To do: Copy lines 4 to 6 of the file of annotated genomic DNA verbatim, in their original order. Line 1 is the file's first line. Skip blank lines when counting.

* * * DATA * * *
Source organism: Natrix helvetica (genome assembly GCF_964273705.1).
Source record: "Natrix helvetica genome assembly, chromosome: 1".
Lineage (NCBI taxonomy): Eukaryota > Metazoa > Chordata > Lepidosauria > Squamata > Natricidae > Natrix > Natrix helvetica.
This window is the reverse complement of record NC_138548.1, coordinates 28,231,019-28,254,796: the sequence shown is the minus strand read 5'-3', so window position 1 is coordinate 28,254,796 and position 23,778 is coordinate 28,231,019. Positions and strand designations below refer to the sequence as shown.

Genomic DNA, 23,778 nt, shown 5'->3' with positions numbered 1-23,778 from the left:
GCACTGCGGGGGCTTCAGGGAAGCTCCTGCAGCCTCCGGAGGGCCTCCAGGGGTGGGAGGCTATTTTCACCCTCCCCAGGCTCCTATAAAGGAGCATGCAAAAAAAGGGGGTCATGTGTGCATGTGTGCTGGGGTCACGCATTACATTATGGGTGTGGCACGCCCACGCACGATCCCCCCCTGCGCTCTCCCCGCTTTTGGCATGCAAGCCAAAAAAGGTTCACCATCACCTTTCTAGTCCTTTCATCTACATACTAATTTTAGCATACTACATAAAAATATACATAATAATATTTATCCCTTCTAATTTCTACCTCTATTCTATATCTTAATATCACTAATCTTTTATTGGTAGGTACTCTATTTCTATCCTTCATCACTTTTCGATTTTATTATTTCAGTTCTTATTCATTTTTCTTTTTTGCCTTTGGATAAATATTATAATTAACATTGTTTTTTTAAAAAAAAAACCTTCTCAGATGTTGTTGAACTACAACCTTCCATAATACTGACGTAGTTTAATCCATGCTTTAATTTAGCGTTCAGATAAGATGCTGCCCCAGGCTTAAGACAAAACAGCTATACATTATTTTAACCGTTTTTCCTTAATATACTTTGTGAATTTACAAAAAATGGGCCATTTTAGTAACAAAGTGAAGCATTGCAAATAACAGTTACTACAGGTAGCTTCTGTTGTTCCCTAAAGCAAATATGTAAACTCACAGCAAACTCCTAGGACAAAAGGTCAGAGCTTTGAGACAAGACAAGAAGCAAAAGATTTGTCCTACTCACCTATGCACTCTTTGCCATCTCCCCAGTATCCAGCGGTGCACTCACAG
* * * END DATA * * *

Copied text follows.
This window is the reverse complement of record NC_138548.1, coordinates 28,231,019-28,254,796: the sequence shown is the minus strand read 5'-3', so window position 1 is coordinate 28,254,796 and position 23,778 is coordinate 28,231,019. Positions and strand designations below refer to the sequence as shown.

Genomic DNA, 23,778 nt, shown 5'->3' with positions numbered 1-23,778 from the left:
GCACTGCGGGGGCTTCAGGGAAGCTCCTGCAGCCTCCGGAGGGCCTCCAGGGGTGGGAGGCTATTTTCACCCTCCCCAGGCTCCTATAAAGGAGCATGCAAAAAAAGGGGGTCATGTGTGCATGTGTGCTGGGGTCACGCATTACATTATGGGTGTGGCACGCCCACGCACGATCCCCCCCTGCGCTCTCCCCGCTTTTGGCATGCAAGCCAAAAAAGGTTCACCATCACCTTTCTAGTCCTTTCATCTACATACTAATTTTAGCATACTACATAAAAATATACATAATAATATTTATCCCTTCTAATTTCTACCTCTATTCTATATCTTAATATCACTAATCTTTTATTGGTAGGTACTCTATTTCTATCCTTCATCACTTTTCGATTTTATTATTTCAGTTCTTATTCATTTTTCTTTTTTGCCTTTGGATAAATATTATAATTAACATTGTTTTTTTAAAAAAAAAACCTTCTCAGATGTTGTTGAACTACAACCTTCCATAATACTGACGTAGTTTAATCCATGCTTTAATTTAGCGTTCAGATAAGATGCTGCCCCAGGCTTAAGACAAAACAGCTATACATTATTTTAACCGTTTTTCCTTAATATACTTTGTGAATTTACAAAAAATGGGCCATTTTAGTAACAAAGTGAAGCATTGCAAATAACAGTTACTACAGGTAGCTTCTGTTGTTCCCTAAAGCAAATATGTAAACTCACAGCAAACTCCTAGGACAAAAGGTCAGAGCTTTGAGACAAGACAAGAAGCAAAAGATTTGTCCTACTCACCTATGCACTCTTTGCCATCTCCCCAGTATCCAGCGGTGCACTCACAG